Feedback on NFT Community Tokens

Introducing Community Tokens

The Radicle Funding team has developed a design for NFT-based “Community Tokens” which will allow FOSS projects (initially just projects on Github or Radicle) to sustainably finance their operations. Supporters will purchase Community Tokens with the understanding that keeping them active requires a monthly contribution to the project, governed by the NFT. In exchange for their support, token holders will gain influence over the direction of the project through Snapshot polling and may also gain access to special, permissioned content and/or support.

Radicle Funding also includes an optional feature called “Drips”, which allows any project receiving support to “spread the love” and pass along a small percentage of its funding to one or more other projects or addresses. For example, a project might choose to Drip funds down to another software project that it depends upon, or to an individual contributor who has committed a large amount of code. Or to a researcher who wrote a paper that inspired the project in the first place.

A full set of wireframe mockups for the Community Tokens UX can be seen here.

To follow along with development of Radicle Community Tokens, please visit our Discord channel here.

We are seeking feedback from the community on this design and would love to hear your thoughts and ideas!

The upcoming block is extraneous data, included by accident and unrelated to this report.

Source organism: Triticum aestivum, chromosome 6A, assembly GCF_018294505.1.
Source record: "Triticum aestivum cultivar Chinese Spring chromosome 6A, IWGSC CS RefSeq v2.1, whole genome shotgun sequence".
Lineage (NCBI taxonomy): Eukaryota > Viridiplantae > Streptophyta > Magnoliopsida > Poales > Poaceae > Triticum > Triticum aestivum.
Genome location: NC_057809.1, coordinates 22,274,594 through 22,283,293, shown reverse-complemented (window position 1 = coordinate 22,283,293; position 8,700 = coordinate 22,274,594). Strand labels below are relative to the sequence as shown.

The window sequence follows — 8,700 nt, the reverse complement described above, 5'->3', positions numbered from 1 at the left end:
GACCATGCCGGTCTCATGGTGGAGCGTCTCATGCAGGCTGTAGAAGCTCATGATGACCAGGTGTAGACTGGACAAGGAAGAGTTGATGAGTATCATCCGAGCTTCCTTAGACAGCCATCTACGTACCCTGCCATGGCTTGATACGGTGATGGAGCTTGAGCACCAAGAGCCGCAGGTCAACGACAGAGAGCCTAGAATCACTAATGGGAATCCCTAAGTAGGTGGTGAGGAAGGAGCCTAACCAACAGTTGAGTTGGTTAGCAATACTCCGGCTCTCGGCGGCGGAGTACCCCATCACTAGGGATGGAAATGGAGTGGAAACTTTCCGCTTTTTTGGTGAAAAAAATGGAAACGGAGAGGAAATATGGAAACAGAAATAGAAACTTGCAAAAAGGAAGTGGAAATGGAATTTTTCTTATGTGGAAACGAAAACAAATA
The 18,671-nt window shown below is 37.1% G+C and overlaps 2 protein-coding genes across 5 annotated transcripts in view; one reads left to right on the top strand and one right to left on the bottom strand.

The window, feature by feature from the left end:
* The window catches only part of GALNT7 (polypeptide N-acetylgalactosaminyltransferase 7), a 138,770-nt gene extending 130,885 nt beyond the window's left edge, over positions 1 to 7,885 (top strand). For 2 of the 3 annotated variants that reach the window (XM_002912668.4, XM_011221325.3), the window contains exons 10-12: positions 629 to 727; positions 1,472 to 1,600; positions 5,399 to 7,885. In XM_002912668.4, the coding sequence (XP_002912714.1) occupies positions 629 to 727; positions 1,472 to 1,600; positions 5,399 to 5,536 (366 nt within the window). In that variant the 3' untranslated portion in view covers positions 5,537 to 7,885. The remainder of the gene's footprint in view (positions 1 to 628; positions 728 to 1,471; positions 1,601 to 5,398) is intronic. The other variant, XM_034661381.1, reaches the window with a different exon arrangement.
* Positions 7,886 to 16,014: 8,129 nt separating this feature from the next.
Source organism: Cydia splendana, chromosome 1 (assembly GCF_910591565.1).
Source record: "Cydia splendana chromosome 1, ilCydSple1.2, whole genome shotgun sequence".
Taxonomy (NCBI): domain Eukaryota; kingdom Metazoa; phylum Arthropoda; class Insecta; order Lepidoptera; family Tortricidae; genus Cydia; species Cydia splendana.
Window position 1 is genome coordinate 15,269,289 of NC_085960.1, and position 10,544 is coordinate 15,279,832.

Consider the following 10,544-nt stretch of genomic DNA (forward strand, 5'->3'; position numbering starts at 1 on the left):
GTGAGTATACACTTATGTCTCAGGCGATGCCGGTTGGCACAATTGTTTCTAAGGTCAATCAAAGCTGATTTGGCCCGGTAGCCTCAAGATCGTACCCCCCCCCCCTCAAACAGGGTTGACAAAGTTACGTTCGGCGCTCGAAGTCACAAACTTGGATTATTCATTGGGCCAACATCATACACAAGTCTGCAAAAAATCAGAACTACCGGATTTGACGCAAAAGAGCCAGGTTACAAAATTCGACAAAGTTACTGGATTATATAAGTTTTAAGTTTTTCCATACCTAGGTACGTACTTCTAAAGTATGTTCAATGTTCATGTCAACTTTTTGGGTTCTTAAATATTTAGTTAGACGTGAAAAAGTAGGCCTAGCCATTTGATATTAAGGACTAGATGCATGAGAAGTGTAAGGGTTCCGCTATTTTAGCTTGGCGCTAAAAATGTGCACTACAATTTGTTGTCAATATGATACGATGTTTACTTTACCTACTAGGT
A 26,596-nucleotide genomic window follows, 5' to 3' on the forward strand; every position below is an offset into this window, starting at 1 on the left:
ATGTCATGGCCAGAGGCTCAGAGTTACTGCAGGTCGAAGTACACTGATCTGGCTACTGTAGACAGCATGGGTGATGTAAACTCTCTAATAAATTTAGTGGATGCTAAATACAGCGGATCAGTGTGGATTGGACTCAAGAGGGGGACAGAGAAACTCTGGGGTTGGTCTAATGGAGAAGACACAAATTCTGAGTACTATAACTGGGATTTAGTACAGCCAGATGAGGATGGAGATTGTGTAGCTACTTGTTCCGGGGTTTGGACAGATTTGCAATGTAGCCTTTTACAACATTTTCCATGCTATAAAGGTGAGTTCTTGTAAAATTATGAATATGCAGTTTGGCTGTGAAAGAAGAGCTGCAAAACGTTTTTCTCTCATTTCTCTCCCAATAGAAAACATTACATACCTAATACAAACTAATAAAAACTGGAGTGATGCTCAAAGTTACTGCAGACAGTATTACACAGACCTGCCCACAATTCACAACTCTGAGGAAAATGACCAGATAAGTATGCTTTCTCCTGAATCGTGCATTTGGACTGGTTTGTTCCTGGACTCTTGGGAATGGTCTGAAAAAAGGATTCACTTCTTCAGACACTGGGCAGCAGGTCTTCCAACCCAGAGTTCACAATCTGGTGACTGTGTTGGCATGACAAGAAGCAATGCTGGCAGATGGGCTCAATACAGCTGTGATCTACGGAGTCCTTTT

How It Works

At a high-level, the process works like this:

Using the Radicle Funding Registry Contract, any open source software project can register and deploy a special type of ERC-721 smart contract that allows it to issue Community Tokens. When the contract is created, the project must specify a minimum monthly support amount and also a “sustainability goal” which is the total amount of monthly support it hopes to receive.

Supporters are then able to interact with the smart contract to purchase NFT Community Tokens. Each supporter purchasing an NFT token chooses a monthly support amount that they would like to give, which must be more than the minimum specified by the project. The cost to purchase the token initially is just the first month’s payment of the chosen amount.

The supporter receives the NFT, which functions as a badge of support and also unlocks (soft) influence over the project through polls on Snapshot, as well as access to permissioned project-related content. Influence is granted to supporters in proportion to the size of their monthly donations.

At any time, the supporter may choose to transfer a quantity of DAI into the community token. That DAI is then treated like an account balance and used to cover future monthly payments, similar to a prepaid phone card. Each token must always have enough DAI locked up to cover monthly support fees when they come due, or the token will become inactive.

Identity and Authority Model